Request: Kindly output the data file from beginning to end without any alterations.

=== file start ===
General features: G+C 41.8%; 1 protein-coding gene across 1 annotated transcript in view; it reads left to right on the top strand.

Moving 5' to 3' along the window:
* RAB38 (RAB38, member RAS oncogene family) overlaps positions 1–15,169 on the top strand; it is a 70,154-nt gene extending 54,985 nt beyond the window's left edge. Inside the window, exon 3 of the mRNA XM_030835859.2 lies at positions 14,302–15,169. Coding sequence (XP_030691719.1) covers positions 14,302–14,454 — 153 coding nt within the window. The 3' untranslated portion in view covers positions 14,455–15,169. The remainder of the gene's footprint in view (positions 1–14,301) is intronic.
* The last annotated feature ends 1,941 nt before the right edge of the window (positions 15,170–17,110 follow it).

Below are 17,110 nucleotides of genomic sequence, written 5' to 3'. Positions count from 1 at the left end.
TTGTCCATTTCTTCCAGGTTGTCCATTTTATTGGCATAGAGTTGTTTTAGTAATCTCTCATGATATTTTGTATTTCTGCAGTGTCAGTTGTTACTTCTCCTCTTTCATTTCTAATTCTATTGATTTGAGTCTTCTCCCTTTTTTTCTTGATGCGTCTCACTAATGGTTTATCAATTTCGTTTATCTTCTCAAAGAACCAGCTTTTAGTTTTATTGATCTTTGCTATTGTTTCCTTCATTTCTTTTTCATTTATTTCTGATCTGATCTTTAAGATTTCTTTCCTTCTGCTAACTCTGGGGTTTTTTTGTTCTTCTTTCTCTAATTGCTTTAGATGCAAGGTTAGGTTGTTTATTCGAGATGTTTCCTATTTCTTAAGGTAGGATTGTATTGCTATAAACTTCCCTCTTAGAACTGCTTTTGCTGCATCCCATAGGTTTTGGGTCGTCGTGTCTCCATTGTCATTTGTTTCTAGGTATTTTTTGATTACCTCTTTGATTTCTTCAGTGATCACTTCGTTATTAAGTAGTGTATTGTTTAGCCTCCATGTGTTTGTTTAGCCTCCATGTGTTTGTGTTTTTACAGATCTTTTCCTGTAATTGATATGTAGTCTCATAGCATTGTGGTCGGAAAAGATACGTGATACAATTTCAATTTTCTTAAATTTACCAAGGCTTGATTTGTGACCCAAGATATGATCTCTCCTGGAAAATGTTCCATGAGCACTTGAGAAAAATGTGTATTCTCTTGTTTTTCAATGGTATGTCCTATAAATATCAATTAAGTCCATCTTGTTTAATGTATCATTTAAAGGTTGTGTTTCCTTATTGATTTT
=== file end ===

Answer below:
General features: G+C 41.8%; 1 protein-coding gene across 1 annotated transcript in view; it reads left to right on the top strand.

Moving 5' to 3' along the window:
* RAB38 (RAB38, member RAS oncogene family) overlaps positions 1–15,169 on the top strand; it is a 70,154-nt gene extending 54,985 nt beyond the window's left edge. Inside the window, exon 3 of the mRNA XM_030835859.2 lies at positions 14,302–15,169. Coding sequence (XP_030691719.1) covers positions 14,302–14,454 — 153 coding nt within the window. The 3' untranslated portion in view covers positions 14,455–15,169. The remainder of the gene's footprint in view (positions 1–14,301) is intronic.
* The last annotated feature ends 1,941 nt before the right edge of the window (positions 15,170–17,110 follow it).

Below are 17,110 nucleotides of genomic sequence, written 5' to 3'. Positions count from 1 at the left end.
TTGTCCATTTCTTCCAGGTTGTCCATTTTATTGGCATAGAGTTGTTTTAGTAATCTCTCATGATATTTTGTATTTCTGCAGTGTCAGTTGTTACTTCTCCTCTTTCATTTCTAATTCTATTGATTTGAGTCTTCTCCCTTTTTTTCTTGATGCGTCTCACTAATGGTTTATCAATTTCGTTTATCTTCTCAAAGAACCAGCTTTTAGTTTTATTGATCTTTGCTATTGTTTCCTTCATTTCTTTTTCATTTATTTCTGATCTGATCTTTAAGATTTCTTTCCTTCTGCTAACTCTGGGGTTTTTTTGTTCTTCTTTCTCTAATTGCTTTAGATGCAAGGTTAGGTTGTTTATTCGAGATGTTTCCTATTTCTTAAGGTAGGATTGTATTGCTATAAACTTCCCTCTTAGAACTGCTTTTGCTGCATCCCATAGGTTTTGGGTCGTCGTGTCTCCATTGTCATTTGTTTCTAGGTATTTTTTGATTACCTCTTTGATTTCTTCAGTGATCACTTCGTTATTAAGTAGTGTATTGTTTAGCCTCCATGTGTTTGTTTAGCCTCCATGTGTTTGTGTTTTTACAGATCTTTTCCTGTAATTGATATGTAGTCTCATAGCATTGTGGTCGGAAAAGATACGTGATACAATTTCAATTTTCTTAAATTTACCAAGGCTTGATTTGTGACCCAAGATATGATCTCTCCTGGAAAATGTTCCATGAGCACTTGAGAAAAATGTGTATTCTCTTGTTTTTCAATGGTATGTCCTATAAATATCAATTAAGTCCATCTTGTTTAATGTATCATTTAAAGGTTGTGTTTCCTTATTGATTTT